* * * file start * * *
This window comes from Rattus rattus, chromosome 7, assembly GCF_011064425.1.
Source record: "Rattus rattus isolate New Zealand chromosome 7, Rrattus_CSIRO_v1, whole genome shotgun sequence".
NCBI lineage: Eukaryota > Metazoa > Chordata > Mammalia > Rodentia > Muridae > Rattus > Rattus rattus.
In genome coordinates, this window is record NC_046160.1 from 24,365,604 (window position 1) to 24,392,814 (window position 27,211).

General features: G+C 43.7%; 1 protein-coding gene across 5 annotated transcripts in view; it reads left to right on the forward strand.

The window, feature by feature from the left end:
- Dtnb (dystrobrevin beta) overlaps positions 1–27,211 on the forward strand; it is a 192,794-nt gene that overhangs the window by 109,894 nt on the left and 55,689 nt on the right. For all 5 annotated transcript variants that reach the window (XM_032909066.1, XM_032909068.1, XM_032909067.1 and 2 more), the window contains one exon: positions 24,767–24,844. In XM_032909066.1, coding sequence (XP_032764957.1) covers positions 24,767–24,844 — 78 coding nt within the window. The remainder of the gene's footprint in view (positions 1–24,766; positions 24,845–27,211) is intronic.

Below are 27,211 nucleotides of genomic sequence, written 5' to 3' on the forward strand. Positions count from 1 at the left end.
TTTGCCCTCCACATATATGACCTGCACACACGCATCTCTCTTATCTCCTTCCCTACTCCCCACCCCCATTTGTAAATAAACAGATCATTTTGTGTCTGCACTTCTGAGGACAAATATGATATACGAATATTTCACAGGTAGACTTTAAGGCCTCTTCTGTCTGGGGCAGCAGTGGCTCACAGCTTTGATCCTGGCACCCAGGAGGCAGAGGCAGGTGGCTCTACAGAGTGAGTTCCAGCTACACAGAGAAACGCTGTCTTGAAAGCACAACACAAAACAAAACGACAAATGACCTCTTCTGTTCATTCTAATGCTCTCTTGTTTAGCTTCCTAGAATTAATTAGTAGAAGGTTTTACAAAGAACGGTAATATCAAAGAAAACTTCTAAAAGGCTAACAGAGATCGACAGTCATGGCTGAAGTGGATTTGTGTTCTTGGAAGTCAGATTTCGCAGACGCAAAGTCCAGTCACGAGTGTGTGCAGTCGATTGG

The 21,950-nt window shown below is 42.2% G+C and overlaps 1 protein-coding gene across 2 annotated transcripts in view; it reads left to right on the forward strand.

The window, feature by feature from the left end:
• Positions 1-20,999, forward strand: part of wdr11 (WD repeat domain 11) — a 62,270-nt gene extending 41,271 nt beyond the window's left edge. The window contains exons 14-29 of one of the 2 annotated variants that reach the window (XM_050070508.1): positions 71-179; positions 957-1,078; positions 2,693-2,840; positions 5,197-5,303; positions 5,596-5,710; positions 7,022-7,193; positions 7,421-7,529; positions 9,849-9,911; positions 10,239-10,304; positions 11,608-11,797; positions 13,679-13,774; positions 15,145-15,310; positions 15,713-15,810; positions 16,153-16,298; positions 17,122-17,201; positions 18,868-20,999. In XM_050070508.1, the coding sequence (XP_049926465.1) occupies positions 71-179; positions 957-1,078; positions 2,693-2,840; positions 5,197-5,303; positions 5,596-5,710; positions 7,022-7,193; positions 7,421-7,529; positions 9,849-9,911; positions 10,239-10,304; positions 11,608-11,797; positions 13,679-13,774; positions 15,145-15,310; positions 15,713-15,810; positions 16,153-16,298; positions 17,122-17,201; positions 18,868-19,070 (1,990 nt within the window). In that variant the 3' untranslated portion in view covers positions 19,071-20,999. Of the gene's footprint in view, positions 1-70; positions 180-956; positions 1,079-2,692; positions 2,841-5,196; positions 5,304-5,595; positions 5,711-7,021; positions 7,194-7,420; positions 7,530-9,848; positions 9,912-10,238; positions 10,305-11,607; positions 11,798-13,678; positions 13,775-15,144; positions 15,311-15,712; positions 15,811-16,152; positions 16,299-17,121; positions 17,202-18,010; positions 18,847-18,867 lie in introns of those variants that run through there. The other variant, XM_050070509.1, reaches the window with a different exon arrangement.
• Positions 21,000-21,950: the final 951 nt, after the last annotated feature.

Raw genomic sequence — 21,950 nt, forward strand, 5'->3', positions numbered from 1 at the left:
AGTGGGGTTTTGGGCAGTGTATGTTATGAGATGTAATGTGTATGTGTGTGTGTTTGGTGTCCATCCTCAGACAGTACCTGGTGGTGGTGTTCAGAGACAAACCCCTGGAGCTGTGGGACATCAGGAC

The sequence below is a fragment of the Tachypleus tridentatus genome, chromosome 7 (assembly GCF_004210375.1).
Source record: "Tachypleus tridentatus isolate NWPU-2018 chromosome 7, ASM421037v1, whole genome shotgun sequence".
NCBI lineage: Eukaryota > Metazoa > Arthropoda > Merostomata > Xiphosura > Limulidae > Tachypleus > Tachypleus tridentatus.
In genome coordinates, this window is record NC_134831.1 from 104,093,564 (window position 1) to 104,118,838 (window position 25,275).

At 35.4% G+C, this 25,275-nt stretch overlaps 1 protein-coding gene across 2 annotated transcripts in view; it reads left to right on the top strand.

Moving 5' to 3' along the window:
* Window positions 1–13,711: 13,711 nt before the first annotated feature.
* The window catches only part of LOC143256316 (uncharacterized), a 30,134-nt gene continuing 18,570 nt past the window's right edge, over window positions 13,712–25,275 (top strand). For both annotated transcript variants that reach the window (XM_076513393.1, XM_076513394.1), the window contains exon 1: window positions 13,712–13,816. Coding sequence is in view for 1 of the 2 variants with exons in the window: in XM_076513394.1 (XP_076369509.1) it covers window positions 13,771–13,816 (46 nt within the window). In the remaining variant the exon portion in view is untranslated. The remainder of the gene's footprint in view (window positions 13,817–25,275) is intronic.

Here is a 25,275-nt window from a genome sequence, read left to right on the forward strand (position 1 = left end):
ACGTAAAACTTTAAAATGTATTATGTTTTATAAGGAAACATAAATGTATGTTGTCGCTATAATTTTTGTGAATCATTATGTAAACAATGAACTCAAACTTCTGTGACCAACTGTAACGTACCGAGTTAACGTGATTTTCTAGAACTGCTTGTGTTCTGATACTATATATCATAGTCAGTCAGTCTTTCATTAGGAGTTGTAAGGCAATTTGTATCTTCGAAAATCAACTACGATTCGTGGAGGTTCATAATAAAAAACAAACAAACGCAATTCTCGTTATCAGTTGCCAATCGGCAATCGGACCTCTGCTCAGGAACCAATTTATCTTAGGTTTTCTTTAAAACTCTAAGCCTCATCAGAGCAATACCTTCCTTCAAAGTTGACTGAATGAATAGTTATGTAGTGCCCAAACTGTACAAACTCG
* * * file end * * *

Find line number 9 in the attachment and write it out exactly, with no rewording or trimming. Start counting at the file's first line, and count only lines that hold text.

TTTGCCCTCCACATATATGACCTGCACACACGCATCTCTCTTATCTCCTTCCCTACTCCCCACCCCCATTTGTAAATAAACAGATCATTTTGTGTCTGCACTTCTGAGGACAAATATGATATACGAATATTTCACAGGTAGACTTTAAGGCCTCTTCTGTCTGGGGCAGCAGTGGCTCACAGCTTTGATCCTGGCACCCAGGAGGCAGAGGCAGGTGGCTCTACAGAGTGAGTTCCAGCTACACAGAGAAACGCTGTCTTGAAAGCACAACACAAAACAAAACGACAAATGACCTCTTCTGTTCATTCTAATGCTCTCTTGTTTAGCTTCCTAGAATTAATTAGTAGAAGGTTTTACAAAGAACGGTAATATCAAAGAAAACTTCTAAAAGGCTAACAGAGATCGACAGTCATGGCTGAAGTGGATTTGTGTTCTTGGAAGTCAGATTTCGCAGACGCAAAGTCCAGTCACGAGTGTGTGCAGTCGATTGG